For the negative thinker, the best way to diminish those perceptions is by stopping undesirable trains of thought the moment you realize you’re having them, and replacing those thoughts with mindfulness and peaceful stillness. But how do we get to that place of stillness? It can be rather difficult to relax the mind, especially in today’s hyper-stimulating world.

Cannabis, however, is a wonderful vehicle to mentally get you where you need to go—our brains are full of cannabinoid receptors in areas of the brain related to behavior, thought, and mood. When cannabinoids in cannabis interact with these receptors, they produce euphoric, relaxing effects.

That said, some may also find they experience an increase of anxiety after consuming certain strains or with certain cannabinoid ratios. It’s best to find the ideal strain for you on a personal basis, before embarking on your meditative journey.

It is equally important to explore differing meditation methods as it is different strains. From gazing meditation to deep breathing to body mindfulness, there are so many paths of meditation that can help clear your head. So put emphasis on your mental health by embracing meditation, cannabis, and the healing power of a clear and focused mind.

How to pair gazing meditation and cannabis

The purpose of “gazing” meditation is to sharpen your focus, promote clarity, and aid concentration by settling your eyes on a fixed object. The focus on the object allows for the dismissal of wandering thoughts and thinking patterns, ultimately clearing a path for a calmer mind.

The object can be anything of your choosing, but we recommend you opt for something soothing to view—common choices are the flame of a candle, a mandala, or ripples in a body of water.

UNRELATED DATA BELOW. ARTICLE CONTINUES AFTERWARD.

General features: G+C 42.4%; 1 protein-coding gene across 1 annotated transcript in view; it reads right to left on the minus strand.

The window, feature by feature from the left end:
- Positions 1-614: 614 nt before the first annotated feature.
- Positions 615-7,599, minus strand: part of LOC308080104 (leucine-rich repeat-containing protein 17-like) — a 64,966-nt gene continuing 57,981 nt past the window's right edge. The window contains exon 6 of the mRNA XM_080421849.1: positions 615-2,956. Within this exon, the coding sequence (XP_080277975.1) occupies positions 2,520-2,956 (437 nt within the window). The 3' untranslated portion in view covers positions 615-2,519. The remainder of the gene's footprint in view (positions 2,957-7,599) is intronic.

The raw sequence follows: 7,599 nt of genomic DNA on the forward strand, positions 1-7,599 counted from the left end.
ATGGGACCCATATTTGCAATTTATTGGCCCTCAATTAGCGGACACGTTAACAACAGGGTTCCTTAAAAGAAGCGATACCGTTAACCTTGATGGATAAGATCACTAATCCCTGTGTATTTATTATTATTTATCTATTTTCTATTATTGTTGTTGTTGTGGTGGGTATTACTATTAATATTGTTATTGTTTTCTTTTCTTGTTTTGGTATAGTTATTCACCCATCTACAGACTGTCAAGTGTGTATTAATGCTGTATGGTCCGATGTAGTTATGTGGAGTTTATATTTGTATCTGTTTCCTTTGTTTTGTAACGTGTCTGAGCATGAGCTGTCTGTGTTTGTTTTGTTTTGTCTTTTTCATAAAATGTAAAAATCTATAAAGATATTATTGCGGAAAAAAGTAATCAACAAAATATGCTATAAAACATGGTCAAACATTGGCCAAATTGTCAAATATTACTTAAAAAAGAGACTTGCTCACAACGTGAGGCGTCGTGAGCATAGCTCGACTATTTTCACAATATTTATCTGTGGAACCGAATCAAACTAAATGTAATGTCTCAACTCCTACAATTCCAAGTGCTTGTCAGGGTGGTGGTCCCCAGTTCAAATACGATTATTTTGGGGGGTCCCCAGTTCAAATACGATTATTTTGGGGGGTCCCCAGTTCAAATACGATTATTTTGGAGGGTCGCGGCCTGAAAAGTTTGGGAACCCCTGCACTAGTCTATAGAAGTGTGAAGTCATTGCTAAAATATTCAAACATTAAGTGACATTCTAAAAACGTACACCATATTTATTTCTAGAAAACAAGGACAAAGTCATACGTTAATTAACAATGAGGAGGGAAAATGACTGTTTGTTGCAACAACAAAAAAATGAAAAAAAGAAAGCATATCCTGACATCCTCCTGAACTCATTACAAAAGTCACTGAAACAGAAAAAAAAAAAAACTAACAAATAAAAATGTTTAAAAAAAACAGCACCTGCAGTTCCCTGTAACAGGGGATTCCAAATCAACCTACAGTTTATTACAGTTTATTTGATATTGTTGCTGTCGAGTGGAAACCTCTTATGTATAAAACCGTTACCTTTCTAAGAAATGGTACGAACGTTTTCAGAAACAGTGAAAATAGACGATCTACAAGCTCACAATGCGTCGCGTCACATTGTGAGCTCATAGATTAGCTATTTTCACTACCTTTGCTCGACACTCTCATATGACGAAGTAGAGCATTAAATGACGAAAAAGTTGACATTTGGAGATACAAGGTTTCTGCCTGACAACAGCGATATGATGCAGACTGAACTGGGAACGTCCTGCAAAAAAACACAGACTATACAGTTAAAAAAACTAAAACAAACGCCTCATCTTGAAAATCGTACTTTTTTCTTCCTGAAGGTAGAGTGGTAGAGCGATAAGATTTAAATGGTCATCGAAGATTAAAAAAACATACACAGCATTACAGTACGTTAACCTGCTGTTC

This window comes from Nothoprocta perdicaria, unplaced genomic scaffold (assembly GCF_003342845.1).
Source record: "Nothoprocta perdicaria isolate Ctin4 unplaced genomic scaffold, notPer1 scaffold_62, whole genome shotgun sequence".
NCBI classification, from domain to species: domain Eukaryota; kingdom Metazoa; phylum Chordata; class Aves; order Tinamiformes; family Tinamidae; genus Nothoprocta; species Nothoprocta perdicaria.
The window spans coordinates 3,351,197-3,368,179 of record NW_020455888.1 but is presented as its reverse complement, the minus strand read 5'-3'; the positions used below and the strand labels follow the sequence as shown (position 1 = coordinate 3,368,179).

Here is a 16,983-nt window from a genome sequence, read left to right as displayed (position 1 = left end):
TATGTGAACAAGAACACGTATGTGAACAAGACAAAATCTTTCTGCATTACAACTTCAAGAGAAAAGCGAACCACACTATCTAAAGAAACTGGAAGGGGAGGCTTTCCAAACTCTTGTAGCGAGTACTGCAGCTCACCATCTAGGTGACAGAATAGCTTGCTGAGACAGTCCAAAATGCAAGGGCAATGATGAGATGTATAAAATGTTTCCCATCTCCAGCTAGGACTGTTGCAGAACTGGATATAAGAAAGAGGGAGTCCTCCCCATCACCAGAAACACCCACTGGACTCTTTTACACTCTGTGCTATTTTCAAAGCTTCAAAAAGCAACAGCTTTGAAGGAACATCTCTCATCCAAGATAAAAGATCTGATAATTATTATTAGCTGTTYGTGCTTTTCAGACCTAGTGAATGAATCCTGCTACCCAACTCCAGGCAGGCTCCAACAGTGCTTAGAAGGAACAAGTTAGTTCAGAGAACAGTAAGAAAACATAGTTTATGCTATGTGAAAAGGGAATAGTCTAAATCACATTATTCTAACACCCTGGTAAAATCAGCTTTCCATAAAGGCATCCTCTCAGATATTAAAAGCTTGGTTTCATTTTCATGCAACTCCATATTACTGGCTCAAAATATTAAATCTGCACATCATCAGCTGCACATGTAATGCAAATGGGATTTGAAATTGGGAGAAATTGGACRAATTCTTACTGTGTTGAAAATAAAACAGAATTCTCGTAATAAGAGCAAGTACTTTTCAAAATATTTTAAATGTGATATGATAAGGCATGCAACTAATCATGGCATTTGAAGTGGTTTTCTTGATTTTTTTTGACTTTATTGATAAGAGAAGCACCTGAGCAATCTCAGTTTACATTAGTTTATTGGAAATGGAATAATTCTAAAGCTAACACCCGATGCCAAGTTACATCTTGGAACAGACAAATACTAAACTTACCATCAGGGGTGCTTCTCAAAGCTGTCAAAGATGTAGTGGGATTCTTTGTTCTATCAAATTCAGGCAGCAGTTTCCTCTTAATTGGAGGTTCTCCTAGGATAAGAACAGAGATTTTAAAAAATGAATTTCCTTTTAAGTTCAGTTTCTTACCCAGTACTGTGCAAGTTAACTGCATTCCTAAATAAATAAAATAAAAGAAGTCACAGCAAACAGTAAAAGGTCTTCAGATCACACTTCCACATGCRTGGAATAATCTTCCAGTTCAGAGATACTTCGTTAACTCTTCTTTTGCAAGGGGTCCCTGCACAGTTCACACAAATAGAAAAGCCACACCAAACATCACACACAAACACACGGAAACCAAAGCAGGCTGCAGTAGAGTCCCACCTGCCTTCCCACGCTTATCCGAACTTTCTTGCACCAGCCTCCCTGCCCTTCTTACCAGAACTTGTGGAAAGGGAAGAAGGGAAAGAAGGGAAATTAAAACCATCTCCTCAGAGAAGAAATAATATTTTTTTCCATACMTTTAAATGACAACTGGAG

Take your practice to the next level by reaching for a focus promoting strain such as the buzzy hybrid Double Dream. This deeply relaxing strain will invigorate the mind while maintaining mental clarity and full-body tranquility.

Step one: Once you have chosen your object, sit across from it in a comfortable position (consider sitting cross-legged on a pillow).

Step two: With the object in clear sight before you, allow your focus to settle on the details: the way the candle flame flickers and moves as though it breathes; the intricate patterns and colors of the mandala; how the sunlight glints off the rippling waves.

Step three: Do not strain your gaze—simply allow the image to wash over you as you rest your gaze upon it. Allow your attention to be focused entirely on the object. As you gaze gently, allow your breathing to soften, deepen, and gradually move towards viewing the object without contextualizing it in thought at all.

Final step: Gaze until your mind is still and all that stirs is the flame of your candle and the rise and fall of your chest.

How to pair deep breathing and cannabis